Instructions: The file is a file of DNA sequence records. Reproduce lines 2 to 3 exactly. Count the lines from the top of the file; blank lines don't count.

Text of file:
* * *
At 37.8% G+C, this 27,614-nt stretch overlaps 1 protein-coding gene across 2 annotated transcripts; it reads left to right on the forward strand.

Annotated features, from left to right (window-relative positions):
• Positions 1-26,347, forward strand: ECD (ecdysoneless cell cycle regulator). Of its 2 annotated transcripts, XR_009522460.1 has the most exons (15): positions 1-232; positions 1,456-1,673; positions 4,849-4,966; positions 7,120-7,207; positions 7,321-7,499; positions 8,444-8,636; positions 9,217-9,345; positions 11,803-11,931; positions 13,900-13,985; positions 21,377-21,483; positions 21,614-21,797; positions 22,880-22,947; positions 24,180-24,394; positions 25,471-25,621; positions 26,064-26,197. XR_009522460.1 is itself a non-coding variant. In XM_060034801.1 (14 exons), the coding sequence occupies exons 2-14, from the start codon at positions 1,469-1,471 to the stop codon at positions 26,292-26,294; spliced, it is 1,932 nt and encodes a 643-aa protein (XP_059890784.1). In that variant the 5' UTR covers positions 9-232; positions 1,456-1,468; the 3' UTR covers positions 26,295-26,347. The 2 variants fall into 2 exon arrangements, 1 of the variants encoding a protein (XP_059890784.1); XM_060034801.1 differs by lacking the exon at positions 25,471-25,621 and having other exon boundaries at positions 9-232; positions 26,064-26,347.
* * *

Annotated features, from left to right (window-relative positions):
• Positions 1-26,347, forward strand: ECD (ecdysoneless cell cycle regulator). Of its 2 annotated transcripts, XR_009522460.1 has the most exons (15): positions 1-232; positions 1,456-1,673; positions 4,849-4,966; positions 7,120-7,207; positions 7,321-7,499; positions 8,444-8,636; positions 9,217-9,345; positions 11,803-11,931; positions 13,900-13,985; positions 21,377-21,483; positions 21,614-21,797; positions 22,880-22,947; positions 24,180-24,394; positions 25,471-25,621; positions 26,064-26,197. XR_009522460.1 is itself a non-coding variant. In XM_060034801.1 (14 exons), the coding sequence occupies exons 2-14, from the start codon at positions 1,469-1,471 to the stop codon at positions 26,292-26,294; spliced, it is 1,932 nt and encodes a 643-aa protein (XP_059890784.1). In that variant the 5' UTR covers positions 9-232; positions 1,456-1,468; the 3' UTR covers positions 26,295-26,347. The 2 variants fall into 2 exon arrangements, 1 of the variants encoding a protein (XP_059890784.1); XM_060034801.1 differs by lacking the exon at positions 25,471-25,621 and having other exon boundaries at positions 9-232; positions 26,064-26,347.